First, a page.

US 2048091 A
Description (OCR text may contain errors)
July 21, 1936.
H. A. AFFEL Er AL POWER LINE CARRIER SYSTEM Filed Dec. l2, 1930 Pou/e1* Generator ATTORNEY 25 terminals of the carrier system.
Patented July Y121, 1936 PATENT OFFICE 2.048.091 I Powna LINE Cananea SYSTEM Herman A. Aflel, Ridgewood, and Estlll I. Green,
East Orange, N. J., assignors to American Telephone andmelegraphug Company, a corporation of NewY Application December 12, 1930, serial No. 501,984
' a claims. (ci. 117-352) This invention relatesto the transmission of signals at carrier frequencies over power lines,
and particularly tov means for terminating the.
power line for the said carrier frequencies-'to avoid reection effects, and means to effectively isolate a section of power line from its branches at carrier frequencies.
Since a power line network comprises numerous interconnections, loops, and spur lines, vit is less 1o well adapted for carrier communication than the ordinary telephone circuit- The reection effects resulting from the complex nature of the power line connections and also from the improper terminating impedances icausea carrierv cirl5 cuit, superimposed upon such a'power line, to
have characteristics that are extremely erratic in the range of frequencies employed. Furthermore, switching operations in the power system vwill have an important effect upon the carrier frequency characteristics.
For example, let it be assumed that a carrier system is superimposed upon a power transmission line that has a spur connection at a .point y along the main transmission line between the Unless such spur line is isolated from the main line in some way orV is terminated in an impedance approximating its characteristic impedance, the carrier frequency impedance that ispresented by the .30 spur line will vary widely with frequency and at certain frequencies will resemble a short circuit, thus preventing satisfactory transmission between the carrier terminals. 'Ihe 'employment oranti-resonant circuits or choke coils has been suggested as a remedy to prevent the disturbing effect produced by such detrimental paths. Such choke circuits have the disadvantage that their g impedance varies with frequency and that they may require tuning to the working frequency;
band of frequencies in the carrier' range, and requires no special tuning.
This invention furthermore resides in a network for reducing reflection effects'ln power lines,
by terminating the power lines at carrier i'rel quencies in their characteristic impedance.
Otherobjects of this invention will be apparent from the following description when readin connection with the attached drawing, of which Figure 1 shows schematically a transmission line adapted for the simultaneous transmission of power currents and carrier signaling currents embodying the series impedance network referred to hereinbefore; Figs. 2 and 3 show schematically other impedance networks that may be substituted for the impedance network shown in con- 5 nection with the spur line of Fig. l; Fig. 4 shows an arrangement of networks for terminating a power line; and Fig. 4a shows a terminating network fora three-phase line.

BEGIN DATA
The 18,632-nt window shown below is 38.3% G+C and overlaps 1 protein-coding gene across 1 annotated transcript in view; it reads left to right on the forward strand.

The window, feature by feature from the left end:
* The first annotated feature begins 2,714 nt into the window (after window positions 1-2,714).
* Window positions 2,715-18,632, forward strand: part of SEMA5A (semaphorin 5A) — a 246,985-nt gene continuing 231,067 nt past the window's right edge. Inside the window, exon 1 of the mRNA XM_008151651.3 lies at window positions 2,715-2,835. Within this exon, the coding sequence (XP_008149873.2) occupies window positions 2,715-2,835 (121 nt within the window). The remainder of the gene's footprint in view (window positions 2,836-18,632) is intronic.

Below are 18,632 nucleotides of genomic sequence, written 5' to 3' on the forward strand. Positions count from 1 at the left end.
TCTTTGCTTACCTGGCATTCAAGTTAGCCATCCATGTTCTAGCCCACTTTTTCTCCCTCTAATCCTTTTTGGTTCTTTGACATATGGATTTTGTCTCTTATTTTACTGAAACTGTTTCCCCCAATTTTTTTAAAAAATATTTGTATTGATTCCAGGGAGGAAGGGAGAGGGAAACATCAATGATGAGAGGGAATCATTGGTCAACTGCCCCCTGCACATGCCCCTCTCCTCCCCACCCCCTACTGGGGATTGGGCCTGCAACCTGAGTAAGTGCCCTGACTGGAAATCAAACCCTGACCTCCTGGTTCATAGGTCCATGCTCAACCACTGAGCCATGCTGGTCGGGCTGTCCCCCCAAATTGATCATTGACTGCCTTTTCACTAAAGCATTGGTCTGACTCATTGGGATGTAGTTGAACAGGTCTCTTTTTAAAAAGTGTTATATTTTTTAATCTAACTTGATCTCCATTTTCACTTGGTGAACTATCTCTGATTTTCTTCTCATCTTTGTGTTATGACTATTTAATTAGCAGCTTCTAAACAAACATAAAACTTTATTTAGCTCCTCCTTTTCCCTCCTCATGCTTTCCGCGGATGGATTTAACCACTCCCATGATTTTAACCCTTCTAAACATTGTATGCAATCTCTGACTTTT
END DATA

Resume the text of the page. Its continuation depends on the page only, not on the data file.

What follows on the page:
In Fig. 1 the line L represents the main transl0 mission line of a power system extending from a generator station A to aistation B at which there is a power load. Connected with the main line at C is a spur line that extends to another power load at station D. I and 2 represent carrier apl5 paratus that may be of any well-known type for the ,transmission of carrier frequency signals over the line L. The carrier apparatus' may be coupled to the po'wer line by means of coupling condensers 3 and 4 and 3' and I. Since carrier 20 apparatus is generally designed to match the inrpedance of the power line, a proper high-frequency termination is obtained wherever carrier apparatus is connected to the power line. As will later be shown, when a high-frequency termina- 25 `tion is desired at a point where carrierv apparatus sipation of the carrier-currents in that appara- 35 tus. Networks I0' and II', similar to I0 and II, are connected to the yconductors of line II at station B. By inserting networks, such as I0 and I I, in series with the line conductors, the said line, when looking in the direction of the genera- 4o I tor, is caused to have a high impedance at the carrier frequencies; and the use of properly designed carrier apparatus provides a smooth termination for the carrrier frequency currents employed. Similar networks at station B serve the 45 sam'e purpose as networks III and II, so that the transmission of carrier signals by. the apparatus I and 2 will be free from the diiliculties inherent Y in carrier signaling over power lines in which the improvements set forth hereinbefore are not employed.